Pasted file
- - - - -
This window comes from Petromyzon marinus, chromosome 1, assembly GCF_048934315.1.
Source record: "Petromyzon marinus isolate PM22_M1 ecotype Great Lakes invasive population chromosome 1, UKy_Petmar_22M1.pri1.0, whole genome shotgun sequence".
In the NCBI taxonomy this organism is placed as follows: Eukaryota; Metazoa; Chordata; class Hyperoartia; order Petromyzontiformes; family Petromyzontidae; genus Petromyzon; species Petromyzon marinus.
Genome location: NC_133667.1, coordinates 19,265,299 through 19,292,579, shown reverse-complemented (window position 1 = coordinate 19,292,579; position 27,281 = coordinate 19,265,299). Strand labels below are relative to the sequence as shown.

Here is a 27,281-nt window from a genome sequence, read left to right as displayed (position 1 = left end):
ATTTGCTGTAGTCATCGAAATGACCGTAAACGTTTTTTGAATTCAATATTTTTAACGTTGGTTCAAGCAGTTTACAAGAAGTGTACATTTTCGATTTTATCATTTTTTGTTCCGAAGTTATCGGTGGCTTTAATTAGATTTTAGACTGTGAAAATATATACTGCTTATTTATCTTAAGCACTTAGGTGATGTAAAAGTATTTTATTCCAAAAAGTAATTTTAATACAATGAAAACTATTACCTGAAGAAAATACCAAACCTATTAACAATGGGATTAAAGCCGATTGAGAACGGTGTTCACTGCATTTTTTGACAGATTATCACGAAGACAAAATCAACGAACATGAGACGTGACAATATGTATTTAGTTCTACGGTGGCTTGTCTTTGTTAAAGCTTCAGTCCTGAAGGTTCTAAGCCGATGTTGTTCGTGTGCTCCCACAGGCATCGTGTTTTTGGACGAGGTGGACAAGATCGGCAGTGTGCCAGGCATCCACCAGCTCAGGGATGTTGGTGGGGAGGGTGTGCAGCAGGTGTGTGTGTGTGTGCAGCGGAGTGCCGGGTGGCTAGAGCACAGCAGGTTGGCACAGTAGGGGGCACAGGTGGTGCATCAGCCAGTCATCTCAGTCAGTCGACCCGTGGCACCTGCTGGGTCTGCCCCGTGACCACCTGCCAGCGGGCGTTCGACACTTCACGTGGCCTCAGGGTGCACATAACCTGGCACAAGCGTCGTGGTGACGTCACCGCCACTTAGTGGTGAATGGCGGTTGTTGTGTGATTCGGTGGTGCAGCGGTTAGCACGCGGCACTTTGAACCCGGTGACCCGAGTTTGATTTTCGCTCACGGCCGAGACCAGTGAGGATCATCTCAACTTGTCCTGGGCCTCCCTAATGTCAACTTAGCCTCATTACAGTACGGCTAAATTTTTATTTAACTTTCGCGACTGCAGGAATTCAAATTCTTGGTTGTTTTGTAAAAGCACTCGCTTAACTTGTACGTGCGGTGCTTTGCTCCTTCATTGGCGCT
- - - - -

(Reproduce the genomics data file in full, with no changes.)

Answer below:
This window comes from Petromyzon marinus, chromosome 1, assembly GCF_048934315.1.
Source record: "Petromyzon marinus isolate PM22_M1 ecotype Great Lakes invasive population chromosome 1, UKy_Petmar_22M1.pri1.0, whole genome shotgun sequence".
In the NCBI taxonomy this organism is placed as follows: Eukaryota; Metazoa; Chordata; class Hyperoartia; order Petromyzontiformes; family Petromyzontidae; genus Petromyzon; species Petromyzon marinus.
Genome location: NC_133667.1, coordinates 19,265,299 through 19,292,579, shown reverse-complemented (window position 1 = coordinate 19,292,579; position 27,281 = coordinate 19,265,299). Strand labels below are relative to the sequence as shown.

Here is a 27,281-nt window from a genome sequence, read left to right as displayed (position 1 = left end):
ATTTGCTGTAGTCATCGAAATGACCGTAAACGTTTTTTGAATTCAATATTTTTAACGTTGGTTCAAGCAGTTTACAAGAAGTGTACATTTTCGATTTTATCATTTTTTGTTCCGAAGTTATCGGTGGCTTTAATTAGATTTTAGACTGTGAAAATATATACTGCTTATTTATCTTAAGCACTTAGGTGATGTAAAAGTATTTTATTCCAAAAAGTAATTTTAATACAATGAAAACTATTACCTGAAGAAAATACCAAACCTATTAACAATGGGATTAAAGCCGATTGAGAACGGTGTTCACTGCATTTTTTGACAGATTATCACGAAGACAAAATCAACGAACATGAGACGTGACAATATGTATTTAGTTCTACGGTGGCTTGTCTTTGTTAAAGCTTCAGTCCTGAAGGTTCTAAGCCGATGTTGTTCGTGTGCTCCCACAGGCATCGTGTTTTTGGACGAGGTGGACAAGATCGGCAGTGTGCCAGGCATCCACCAGCTCAGGGATGTTGGTGGGGAGGGTGTGCAGCAGGTGTGTGTGTGTGTGCAGCGGAGTGCCGGGTGGCTAGAGCACAGCAGGTTGGCACAGTAGGGGGCACAGGTGGTGCATCAGCCAGTCATCTCAGTCAGTCGACCCGTGGCACCTGCTGGGTCTGCCCCGTGACCACCTGCCAGCGGGCGTTCGACACTTCACGTGGCCTCAGGGTGCACATAACCTGGCACAAGCGTCGTGGTGACGTCACCGCCACTTAGTGGTGAATGGCGGTTGTTGTGTGATTCGGTGGTGCAGCGGTTAGCACGCGGCACTTTGAACCCGGTGACCCGAGTTTGATTTTCGCTCACGGCCGAGACCAGTGAGGATCATCTCAACTTGTCCTGGGCCTCCCTAATGTCAACTTAGCCTCATTACAGTACGGCTAAATTTTTATTTAACTTTCGCGACTGCAGGAATTCAAATTCTTGGTTGTTTTGTAAAAGCACTCGCTTAACTTGTACGTGCGGTGCTTTGCTCCTTCATTGGCGCT